Green Valley (2011) – By Josh Samford

Within the world of independent filmmaking, I have seen all genres and barriers crossed it would seem. However, despite what you may think, few films really seem to veer from genre tropes and instead dive into the world of arthouse movie-making. “Arthouse cinema” can be a bit of a dirty term when talked about amongst the genre-film fans out there, but all I define "arthouse" as is simply: unconventional filmmaking. Director Josh Barry and co-writer Jess Lofland are certainly filmmakers who love to dabble in the world of unconventional filmmaking and all that needs to be done to prove this is sit down and watch their feature film Green Valley. A dark and morbid look at friendships and the differing personalities that we hide from one another, Barry crafts a title that will test the patience of his audience but will at no time ever leave them bored.

The story of Green Valley is rather simple. Four long-time friends embark on a journey into the mountains where they intend to have yet another one of their annual partying weekends. As they begin to settle down into their old drinking habits however, the group must deal with their very differing personalities. When one of the four friends plays an extremely violent video, the rest of the group must deal with their emotional response for the duration of this weekend. Will they confront their friend and get it out in the open or will they allow this situation to destroy them from the inside?

There’s no doubt about it, Green Valley is certainly a movie that dismisses many rules of formula. There’s no true simple three act structure to the movie and I know that in the minds of some audience members they may complain that ultimately nothing happens throughout the course of Green Valley, but I would instead like to argue that instead of being a movie about direct conflict resolution it is instead a feature dealing with the absence of that conflict and instead we watch how that eats away at our characters. Ultimately this group of friends and their reaction to their situation are the true sources of drama here. As each character heads off to this cabin in the woods in the hopes of developing as a unit of friends, each man becomes his own island and all characters alienate themselves from one another.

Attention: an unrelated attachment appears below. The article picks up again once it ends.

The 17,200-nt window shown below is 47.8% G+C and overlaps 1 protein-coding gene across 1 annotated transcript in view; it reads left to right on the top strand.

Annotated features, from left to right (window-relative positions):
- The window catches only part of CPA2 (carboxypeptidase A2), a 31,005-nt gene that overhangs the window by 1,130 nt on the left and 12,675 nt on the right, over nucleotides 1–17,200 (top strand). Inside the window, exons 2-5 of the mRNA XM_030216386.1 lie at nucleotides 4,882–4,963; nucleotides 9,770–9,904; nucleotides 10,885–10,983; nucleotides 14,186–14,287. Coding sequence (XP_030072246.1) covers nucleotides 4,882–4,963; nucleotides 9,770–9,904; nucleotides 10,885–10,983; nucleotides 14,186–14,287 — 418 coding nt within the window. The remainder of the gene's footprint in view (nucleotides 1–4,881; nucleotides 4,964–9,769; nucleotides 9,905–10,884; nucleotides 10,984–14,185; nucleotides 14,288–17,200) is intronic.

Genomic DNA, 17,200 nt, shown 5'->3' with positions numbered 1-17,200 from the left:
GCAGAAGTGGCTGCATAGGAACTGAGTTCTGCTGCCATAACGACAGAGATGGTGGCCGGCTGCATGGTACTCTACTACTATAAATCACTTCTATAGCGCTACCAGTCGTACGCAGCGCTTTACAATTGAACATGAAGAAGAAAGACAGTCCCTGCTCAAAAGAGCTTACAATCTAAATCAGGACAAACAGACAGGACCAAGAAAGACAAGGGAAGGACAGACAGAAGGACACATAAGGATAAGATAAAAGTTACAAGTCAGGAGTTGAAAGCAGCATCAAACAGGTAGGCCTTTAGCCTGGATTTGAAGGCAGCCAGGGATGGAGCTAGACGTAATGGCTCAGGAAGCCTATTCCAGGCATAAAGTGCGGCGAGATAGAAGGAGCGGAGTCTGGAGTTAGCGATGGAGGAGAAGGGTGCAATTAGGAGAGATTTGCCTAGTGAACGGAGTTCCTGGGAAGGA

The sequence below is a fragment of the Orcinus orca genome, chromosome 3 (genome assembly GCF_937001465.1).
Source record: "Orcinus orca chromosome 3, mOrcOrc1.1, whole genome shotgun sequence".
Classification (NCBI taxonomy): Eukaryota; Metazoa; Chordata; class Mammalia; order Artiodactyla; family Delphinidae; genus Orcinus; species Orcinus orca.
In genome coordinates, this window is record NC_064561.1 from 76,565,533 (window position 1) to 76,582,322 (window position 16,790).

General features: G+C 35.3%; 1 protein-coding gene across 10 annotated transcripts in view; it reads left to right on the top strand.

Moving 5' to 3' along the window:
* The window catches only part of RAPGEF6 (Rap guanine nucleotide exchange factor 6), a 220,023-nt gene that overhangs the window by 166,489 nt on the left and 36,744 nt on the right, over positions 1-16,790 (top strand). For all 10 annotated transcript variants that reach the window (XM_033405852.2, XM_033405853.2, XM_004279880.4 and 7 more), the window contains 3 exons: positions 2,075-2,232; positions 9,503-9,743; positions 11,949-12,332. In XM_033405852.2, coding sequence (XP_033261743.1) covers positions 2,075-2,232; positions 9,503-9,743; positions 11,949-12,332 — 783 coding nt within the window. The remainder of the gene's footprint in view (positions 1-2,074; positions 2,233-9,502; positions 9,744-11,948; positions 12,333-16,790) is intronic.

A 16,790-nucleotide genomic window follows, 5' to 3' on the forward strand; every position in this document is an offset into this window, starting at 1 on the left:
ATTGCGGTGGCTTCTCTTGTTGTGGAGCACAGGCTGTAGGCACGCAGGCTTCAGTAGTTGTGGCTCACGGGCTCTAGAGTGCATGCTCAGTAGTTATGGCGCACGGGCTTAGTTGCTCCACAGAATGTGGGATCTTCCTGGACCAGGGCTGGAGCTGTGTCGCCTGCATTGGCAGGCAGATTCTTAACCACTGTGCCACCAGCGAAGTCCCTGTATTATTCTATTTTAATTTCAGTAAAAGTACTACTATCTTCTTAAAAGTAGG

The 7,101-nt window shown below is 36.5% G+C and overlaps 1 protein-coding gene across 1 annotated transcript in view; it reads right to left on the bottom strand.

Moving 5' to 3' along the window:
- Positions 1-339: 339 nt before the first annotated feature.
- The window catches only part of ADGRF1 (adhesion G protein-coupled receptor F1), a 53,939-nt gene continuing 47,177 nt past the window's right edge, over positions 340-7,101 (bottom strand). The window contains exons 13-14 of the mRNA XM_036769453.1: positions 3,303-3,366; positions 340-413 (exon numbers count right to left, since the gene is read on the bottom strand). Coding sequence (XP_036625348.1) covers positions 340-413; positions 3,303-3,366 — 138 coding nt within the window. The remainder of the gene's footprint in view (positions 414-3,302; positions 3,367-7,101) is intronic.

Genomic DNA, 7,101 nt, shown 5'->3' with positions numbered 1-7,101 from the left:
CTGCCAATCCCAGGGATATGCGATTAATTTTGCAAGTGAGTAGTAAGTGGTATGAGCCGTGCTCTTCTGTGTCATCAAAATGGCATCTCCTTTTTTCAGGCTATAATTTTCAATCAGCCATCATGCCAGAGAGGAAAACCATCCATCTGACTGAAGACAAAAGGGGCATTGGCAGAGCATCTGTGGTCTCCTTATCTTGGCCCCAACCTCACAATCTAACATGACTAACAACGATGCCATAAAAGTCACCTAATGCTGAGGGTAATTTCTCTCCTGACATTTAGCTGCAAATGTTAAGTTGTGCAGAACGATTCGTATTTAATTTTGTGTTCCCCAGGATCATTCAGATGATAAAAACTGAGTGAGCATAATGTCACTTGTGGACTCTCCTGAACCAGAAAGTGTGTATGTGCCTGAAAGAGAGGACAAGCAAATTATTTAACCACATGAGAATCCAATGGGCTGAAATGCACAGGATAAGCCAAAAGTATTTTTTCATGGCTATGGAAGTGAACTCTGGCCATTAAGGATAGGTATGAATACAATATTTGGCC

The style of the film seems to borrow from other filmmakers, but at the same time develops its own strange rhythm and develops its own voice throughout. Taking bits and pieces from the works of David Lynch (whose Eraserhead is actually featured within the movie) and Richard Linklater, director Barry puts a great deal of focus on both existential ponderings within the dialogue as well as incredibly stilted conversations. The dialogue for the most part seems to be improvised, but there’s definitely a stylistic choice to the rhythm of these performances. It’s the same effect that you will see in films such as David Lynch’s Mulholland Dr. or Inland Empire, and this cast does well in showcasing this very otherworldly form of conversation. In the context of another film this strange style could be seen as totally pretentious, but the estrangement of these characters saves this from seeming over the top.

The pacing for the film is what will press the audience the most and ultimately test their limits. Similar to the works of some Asian filmmakers (such as Hou Hsiao-Hsien), the film features ponderous characters who wander through their situation and the project lacks a true narrative crux… but this wasn’t meant to be an easy feel good movie, this is difficult filmmaking. There are moments that are obviously padding throughout the movie and I would warn audiences to brace themselves for several very elongated scenes that seem to go nowhere, but I would also point out that these scenes seem to ultimately service the pacing of the film and establish the very relaxed tone that the movie hopes to subscribe to. It is in the final moments where the entire film was ultimately saved for me. In only a few moments there’s enough exposition that I felt myself instantly click with the film and come to understand all of the lethargy that had come before it. This culminating punchline to the whole movie, detailing the alienation of longtime friends and the shallow depths of false friendships, finally ropes everything back in and makes a cohesive whole of the entire ordeal. During the meandering center point you begin to wonder where the director is taking you and what exactly the point may be. It’s a bit disheartening at times because of this but ultimately the project is saved and everything starts to make sense.

An artistic film with flirtations toward the horror genre (the VHS tape which features "snuff" footage, of a sort, stands out as a harrowing moment from the film), Green Valley is something that will need to be seen by all fans of the bizarre. You can read more about the project via its official website at: